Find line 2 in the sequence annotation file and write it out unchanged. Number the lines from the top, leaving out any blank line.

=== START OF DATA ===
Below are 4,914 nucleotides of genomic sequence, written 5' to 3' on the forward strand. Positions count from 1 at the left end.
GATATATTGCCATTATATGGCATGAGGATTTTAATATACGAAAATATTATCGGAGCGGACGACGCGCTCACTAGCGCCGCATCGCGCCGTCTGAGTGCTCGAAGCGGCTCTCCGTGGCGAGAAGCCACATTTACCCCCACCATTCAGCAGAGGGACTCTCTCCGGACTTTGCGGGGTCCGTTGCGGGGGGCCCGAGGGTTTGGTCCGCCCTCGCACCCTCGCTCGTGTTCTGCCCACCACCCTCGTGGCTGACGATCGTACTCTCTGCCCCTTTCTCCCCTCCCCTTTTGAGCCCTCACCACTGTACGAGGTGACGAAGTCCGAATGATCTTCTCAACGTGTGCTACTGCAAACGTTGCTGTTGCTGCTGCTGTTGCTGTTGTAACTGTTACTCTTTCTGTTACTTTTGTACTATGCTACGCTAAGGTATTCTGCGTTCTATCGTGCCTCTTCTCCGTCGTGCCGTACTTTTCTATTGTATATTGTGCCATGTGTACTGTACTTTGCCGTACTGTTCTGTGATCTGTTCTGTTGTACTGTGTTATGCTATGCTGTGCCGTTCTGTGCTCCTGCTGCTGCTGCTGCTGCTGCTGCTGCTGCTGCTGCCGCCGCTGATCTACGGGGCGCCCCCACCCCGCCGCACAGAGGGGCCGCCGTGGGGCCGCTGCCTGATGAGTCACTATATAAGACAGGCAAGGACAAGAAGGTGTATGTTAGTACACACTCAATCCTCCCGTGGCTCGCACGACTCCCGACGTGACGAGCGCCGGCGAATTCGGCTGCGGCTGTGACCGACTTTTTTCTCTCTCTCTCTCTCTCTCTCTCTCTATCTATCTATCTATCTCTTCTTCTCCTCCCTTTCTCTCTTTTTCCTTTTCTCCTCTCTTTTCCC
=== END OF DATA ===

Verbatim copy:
GATATATTGCCATTATATGGCATGAGGATTTTAATATACGAAAATATTATCGGAGCGGACGACGCGCTCACTAGCGCCGCATCGCGCCGTCTGAGTGCTCGAAGCGGCTCTCCGTGGCGAGAAGCCACATTTACCCCCACCATTCAGCAGAGGGACTCTCTCCGGACTTTGCGGGGTCCGTTGCGGGGGGCCCGAGGGTTTGGTCCGCCCTCGCACCCTCGCTCGTGTTCTGCCCACCACCCTCGTGGCTGACGATCGTACTCTCTGCCCCTTTCTCCCCTCCCCTTTTGAGCCCTCACCACTGTACGAGGTGACGAAGTCCGAATGATCTTCTCAACGTGTGCTACTGCAAACGTTGCTGTTGCTGCTGCTGTTGCTGTTGTAACTGTTACTCTTTCTGTTACTTTTGTACTATGCTACGCTAAGGTATTCTGCGTTCTATCGTGCCTCTTCTCCGTCGTGCCGTACTTTTCTATTGTATATTGTGCCATGTGTACTGTACTTTGCCGTACTGTTCTGTGATCTGTTCTGTTGTACTGTGTTATGCTATGCTGTGCCGTTCTGTGCTCCTGCTGCTGCTGCTGCTGCTGCTGCTGCTGCTGCTGCCGCCGCTGATCTACGGGGCGCCCCCACCCCGCCGCACAGAGGGGCCGCCGTGGGGCCGCTGCCTGATGAGTCACTATATAAGACAGGCAAGGACAAGAAGGTGTATGTTAGTACACACTCAATCCTCCCGTGGCTCGCACGACTCCCGACGTGACGAGCGCCGGCGAATTCGGCTGCGGCTGTGACCGACTTTTTTCTCTCTCTCTCTCTCTCTCTCTCTCTATCTATCTATCTATCTCTTCTTCTCCTCCCTTTCTCTCTTTTTCCTTTTCTCCTCTCTTTTCCC